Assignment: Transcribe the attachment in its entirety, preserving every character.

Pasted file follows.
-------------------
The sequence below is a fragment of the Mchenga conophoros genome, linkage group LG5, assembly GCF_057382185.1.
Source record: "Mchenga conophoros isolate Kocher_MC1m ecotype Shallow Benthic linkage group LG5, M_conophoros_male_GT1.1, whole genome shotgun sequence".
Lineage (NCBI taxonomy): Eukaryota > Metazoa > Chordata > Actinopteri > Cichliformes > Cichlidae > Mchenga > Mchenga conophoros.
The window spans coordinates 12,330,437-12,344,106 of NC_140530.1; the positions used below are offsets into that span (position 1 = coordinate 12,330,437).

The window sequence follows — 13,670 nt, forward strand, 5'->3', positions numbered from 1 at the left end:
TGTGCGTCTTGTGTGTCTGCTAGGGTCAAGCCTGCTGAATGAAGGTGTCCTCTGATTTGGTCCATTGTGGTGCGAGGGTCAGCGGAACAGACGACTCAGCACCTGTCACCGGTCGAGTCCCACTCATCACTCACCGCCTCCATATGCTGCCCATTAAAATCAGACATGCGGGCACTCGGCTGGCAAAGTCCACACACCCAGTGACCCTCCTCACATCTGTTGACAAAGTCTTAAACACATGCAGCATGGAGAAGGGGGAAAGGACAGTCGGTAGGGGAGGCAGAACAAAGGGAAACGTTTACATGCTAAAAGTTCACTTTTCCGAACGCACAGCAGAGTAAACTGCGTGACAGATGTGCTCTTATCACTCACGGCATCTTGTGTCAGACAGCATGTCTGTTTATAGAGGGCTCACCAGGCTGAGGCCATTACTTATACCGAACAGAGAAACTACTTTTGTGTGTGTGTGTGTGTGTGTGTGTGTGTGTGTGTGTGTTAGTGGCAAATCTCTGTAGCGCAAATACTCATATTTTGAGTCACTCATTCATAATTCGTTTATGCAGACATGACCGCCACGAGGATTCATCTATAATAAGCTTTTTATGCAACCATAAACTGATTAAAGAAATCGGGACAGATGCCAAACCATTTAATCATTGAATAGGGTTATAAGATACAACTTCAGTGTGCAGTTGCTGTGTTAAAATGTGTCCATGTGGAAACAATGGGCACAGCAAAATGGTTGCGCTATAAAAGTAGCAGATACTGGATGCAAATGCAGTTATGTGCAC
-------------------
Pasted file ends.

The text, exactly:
The sequence below is a fragment of the Mchenga conophoros genome, linkage group LG5, assembly GCF_057382185.1.
Source record: "Mchenga conophoros isolate Kocher_MC1m ecotype Shallow Benthic linkage group LG5, M_conophoros_male_GT1.1, whole genome shotgun sequence".
Lineage (NCBI taxonomy): Eukaryota > Metazoa > Chordata > Actinopteri > Cichliformes > Cichlidae > Mchenga > Mchenga conophoros.
The window spans coordinates 12,330,437-12,344,106 of NC_140530.1; the positions used below are offsets into that span (position 1 = coordinate 12,330,437).

The window sequence follows — 13,670 nt, forward strand, 5'->3', positions numbered from 1 at the left end:
TGTGCGTCTTGTGTGTCTGCTAGGGTCAAGCCTGCTGAATGAAGGTGTCCTCTGATTTGGTCCATTGTGGTGCGAGGGTCAGCGGAACAGACGACTCAGCACCTGTCACCGGTCGAGTCCCACTCATCACTCACCGCCTCCATATGCTGCCCATTAAAATCAGACATGCGGGCACTCGGCTGGCAAAGTCCACACACCCAGTGACCCTCCTCACATCTGTTGACAAAGTCTTAAACACATGCAGCATGGAGAAGGGGGAAAGGACAGTCGGTAGGGGAGGCAGAACAAAGGGAAACGTTTACATGCTAAAAGTTCACTTTTCCGAACGCACAGCAGAGTAAACTGCGTGACAGATGTGCTCTTATCACTCACGGCATCTTGTGTCAGACAGCATGTCTGTTTATAGAGGGCTCACCAGGCTGAGGCCATTACTTATACCGAACAGAGAAACTACTTTTGTGTGTGTGTGTGTGTGTGTGTGTGTGTGTGTGTGTGTTAGTGGCAAATCTCTGTAGCGCAAATACTCATATTTTGAGTCACTCATTCATAATTCGTTTATGCAGACATGACCGCCACGAGGATTCATCTATAATAAGCTTTTTATGCAACCATAAACTGATTAAAGAAATCGGGACAGATGCCAAACCATTTAATCATTGAATAGGGTTATAAGATACAACTTCAGTGTGCAGTTGCTGTGTTAAAATGTGTCCATGTGGAAACAATGGGCACAGCAAAATGGTTGCGCTATAAAAGTAGCAGATACTGGATGCAAATGCAGTTATGTGCAC